Response to Intervention (RTI) is a process used in schools to provide well-designed instruction, closely monitor all students' progress and provide additional instructional supports to students who are not meeting grade level expectations. Read more here (PDF).

 

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Higher standards will boost college and career readiness

The bottom line is that while we all put importance on a given year’s test results, the larger purpose of education is making sure that students have the skills, knowledge, and experiences they need to be successful in life. We continue to be committed to this goal and to preparing our students for the increasingly competitive world.

State officials emphasize that fact: these new standards will ultimately strengthen instructional programs and that the 2013 exams will serve as a baseline of student performance for us to build upon in future years.

Here is an overview of the testing program and anticipated results from the New York State Board of Regents' July meeting - http://www.regents.nysed.gov/meetings/2013Meetings/July2013/StandardSetting.pdf

“Every time a college freshman takes a placement exam that first month on campus, he or she is being tested against the very expectations in the Common Core," wrote NYS Education Commissioner John King.

"Every time a high school graduate faces a daunting task on a challenging job (from the welder applying knowledge of fractions to the electrician reading the National Electrical Code), he or she is being tested against the Common Core. And quite frankly, our students are not doing well enough on those real world tests. Only about 35 percent of our students graduate with the skills and knowledge necessary to be called college- and career-ready.”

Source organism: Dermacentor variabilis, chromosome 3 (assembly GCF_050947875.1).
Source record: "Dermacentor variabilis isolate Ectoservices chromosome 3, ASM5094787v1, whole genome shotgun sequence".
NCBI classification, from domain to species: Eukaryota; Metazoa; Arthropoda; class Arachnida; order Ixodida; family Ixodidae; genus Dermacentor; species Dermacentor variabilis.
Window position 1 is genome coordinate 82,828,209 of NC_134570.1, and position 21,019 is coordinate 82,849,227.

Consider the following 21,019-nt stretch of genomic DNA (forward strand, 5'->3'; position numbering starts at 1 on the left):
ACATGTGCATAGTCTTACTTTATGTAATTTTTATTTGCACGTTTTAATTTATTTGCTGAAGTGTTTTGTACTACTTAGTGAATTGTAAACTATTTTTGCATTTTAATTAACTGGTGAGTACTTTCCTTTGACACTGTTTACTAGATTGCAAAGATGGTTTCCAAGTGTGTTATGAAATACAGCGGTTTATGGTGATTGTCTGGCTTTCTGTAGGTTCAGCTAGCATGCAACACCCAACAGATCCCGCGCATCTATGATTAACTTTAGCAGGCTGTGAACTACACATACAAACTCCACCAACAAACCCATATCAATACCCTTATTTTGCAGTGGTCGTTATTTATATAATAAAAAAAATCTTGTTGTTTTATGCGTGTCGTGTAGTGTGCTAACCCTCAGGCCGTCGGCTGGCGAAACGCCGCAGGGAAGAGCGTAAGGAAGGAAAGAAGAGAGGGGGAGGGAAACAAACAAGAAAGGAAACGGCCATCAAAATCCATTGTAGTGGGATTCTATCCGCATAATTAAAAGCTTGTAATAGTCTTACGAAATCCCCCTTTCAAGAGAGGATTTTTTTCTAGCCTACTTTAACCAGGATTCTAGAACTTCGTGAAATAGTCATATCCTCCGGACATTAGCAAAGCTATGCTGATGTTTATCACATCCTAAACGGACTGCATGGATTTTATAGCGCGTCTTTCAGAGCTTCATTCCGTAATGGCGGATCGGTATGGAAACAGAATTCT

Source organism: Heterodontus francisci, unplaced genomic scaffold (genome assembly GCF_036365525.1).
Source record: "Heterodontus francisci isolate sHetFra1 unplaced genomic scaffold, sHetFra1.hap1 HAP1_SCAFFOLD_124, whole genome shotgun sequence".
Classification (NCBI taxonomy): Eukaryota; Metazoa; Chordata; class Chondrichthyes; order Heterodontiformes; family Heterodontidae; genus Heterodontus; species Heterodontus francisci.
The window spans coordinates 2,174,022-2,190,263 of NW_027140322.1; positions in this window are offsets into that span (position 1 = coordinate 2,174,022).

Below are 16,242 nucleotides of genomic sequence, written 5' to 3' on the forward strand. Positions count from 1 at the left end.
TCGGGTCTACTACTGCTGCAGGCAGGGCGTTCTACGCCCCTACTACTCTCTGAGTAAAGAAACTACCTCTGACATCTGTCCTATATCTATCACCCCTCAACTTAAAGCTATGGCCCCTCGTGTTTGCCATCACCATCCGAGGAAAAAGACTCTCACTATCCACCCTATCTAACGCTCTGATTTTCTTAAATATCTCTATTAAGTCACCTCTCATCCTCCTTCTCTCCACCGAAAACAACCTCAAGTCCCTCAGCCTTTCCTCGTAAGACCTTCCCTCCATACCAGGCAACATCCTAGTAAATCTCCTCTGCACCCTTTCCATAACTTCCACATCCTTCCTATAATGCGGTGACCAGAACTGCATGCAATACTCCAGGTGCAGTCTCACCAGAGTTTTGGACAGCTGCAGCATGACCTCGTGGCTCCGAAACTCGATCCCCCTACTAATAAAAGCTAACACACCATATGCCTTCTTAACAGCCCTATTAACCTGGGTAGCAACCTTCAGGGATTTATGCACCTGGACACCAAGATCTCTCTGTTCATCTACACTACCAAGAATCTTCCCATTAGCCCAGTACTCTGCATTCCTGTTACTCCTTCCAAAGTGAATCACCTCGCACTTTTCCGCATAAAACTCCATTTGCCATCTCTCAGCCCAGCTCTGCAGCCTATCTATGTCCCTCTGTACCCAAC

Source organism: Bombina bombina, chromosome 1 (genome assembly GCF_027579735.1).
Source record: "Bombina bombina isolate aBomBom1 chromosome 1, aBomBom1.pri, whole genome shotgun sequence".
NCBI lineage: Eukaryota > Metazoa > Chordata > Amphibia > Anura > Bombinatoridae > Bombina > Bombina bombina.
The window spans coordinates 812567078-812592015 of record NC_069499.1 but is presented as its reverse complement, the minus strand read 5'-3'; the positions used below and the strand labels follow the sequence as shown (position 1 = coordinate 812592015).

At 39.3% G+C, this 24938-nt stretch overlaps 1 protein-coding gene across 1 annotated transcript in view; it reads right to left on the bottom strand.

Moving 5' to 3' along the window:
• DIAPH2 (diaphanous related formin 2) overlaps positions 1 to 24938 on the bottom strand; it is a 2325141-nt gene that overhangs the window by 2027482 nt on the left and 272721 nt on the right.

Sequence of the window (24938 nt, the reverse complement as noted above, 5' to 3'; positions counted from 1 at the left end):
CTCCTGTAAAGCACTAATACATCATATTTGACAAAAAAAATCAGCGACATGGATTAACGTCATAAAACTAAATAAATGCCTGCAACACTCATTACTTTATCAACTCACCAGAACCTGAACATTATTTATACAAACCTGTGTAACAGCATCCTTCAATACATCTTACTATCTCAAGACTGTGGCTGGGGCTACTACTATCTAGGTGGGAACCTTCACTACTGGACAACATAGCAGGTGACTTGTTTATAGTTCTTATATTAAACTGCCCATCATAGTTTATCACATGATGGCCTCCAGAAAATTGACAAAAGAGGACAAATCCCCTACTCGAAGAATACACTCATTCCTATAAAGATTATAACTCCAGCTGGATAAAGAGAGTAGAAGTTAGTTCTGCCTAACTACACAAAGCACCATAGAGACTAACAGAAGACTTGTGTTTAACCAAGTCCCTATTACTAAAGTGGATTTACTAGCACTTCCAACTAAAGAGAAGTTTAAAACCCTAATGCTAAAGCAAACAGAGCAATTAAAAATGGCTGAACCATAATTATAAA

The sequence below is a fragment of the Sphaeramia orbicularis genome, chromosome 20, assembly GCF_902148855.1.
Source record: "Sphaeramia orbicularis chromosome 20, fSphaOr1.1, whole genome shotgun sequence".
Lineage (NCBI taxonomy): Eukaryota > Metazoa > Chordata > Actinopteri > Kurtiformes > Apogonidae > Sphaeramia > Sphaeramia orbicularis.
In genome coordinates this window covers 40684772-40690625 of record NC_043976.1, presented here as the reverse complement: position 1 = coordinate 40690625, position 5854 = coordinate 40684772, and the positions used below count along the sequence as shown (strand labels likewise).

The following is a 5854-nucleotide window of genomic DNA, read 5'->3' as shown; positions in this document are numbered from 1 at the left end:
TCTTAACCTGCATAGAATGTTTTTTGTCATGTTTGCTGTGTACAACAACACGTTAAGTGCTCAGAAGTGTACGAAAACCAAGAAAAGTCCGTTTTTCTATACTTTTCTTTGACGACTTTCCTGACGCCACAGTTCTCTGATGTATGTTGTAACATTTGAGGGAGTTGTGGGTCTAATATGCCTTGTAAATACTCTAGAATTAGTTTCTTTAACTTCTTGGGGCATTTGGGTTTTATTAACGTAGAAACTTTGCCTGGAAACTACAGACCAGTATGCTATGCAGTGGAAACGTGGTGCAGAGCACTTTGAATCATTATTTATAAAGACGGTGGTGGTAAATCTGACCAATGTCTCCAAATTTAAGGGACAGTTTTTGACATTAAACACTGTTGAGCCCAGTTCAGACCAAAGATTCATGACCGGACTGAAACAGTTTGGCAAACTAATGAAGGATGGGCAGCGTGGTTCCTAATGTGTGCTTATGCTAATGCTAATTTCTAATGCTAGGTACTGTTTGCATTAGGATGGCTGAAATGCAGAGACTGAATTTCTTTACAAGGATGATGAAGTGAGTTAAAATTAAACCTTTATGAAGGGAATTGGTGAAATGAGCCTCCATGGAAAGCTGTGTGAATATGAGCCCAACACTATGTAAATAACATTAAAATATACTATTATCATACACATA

Educators across New York are watching the results carefully because the standardized student scores and growth in student improvement from one year to the next will become a component (at least 20%) of their annual state-mandated principal and teacher evaluations (APPR) in the future.

Many felt the implementation of the Common Core standards was rushed in New York. They argued that teachers did not have adequate time to prepare new curriculums and class lessons and that students' knowledge bases should have been incrementally built over a period of time.

Despite the change in standardized testing, the state Education Department has taken care to ensure the testing process is done as fairly as possible and to ensure that students and educators will not be adversely affected by changes in the design of state tests. The state-provided growth scores for teachers and principals (to be distributed later this fall) will be based on year-to-year scale score comparisons of similar students, all of whom experienced the new state tests for the first time at the same time in 2012-13.

Hence, the teacher/principal growth scores will result in similar proportions of educators in each of the four HEDI categories (highly effective, effective, developing, and ineffective) in 2012-13 compared to 2011-12.

As always, feel free to contact your child’s teacher or principal if you have questions about the state exams or the new standards. In addition, please visit http://engageny.org/parent-and-family-resources for a variety of materials relating to the Common Core Learning Standards.

 

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New York State Regents exams

Scotia-Glenville results


Scholastic Aptitude Test (SAT) I

Mean Scores Critical reading Mathematics
Scotia-Glenville  509  527
New York State  485  499
United States  497  514

Scotia-Glenville High School Profile (PDF) - information about the most recent graduating class that is used when transcripts are sent to colleges this year.

 

Graduation information

Here is graduation and post-graduation information from the most recent class.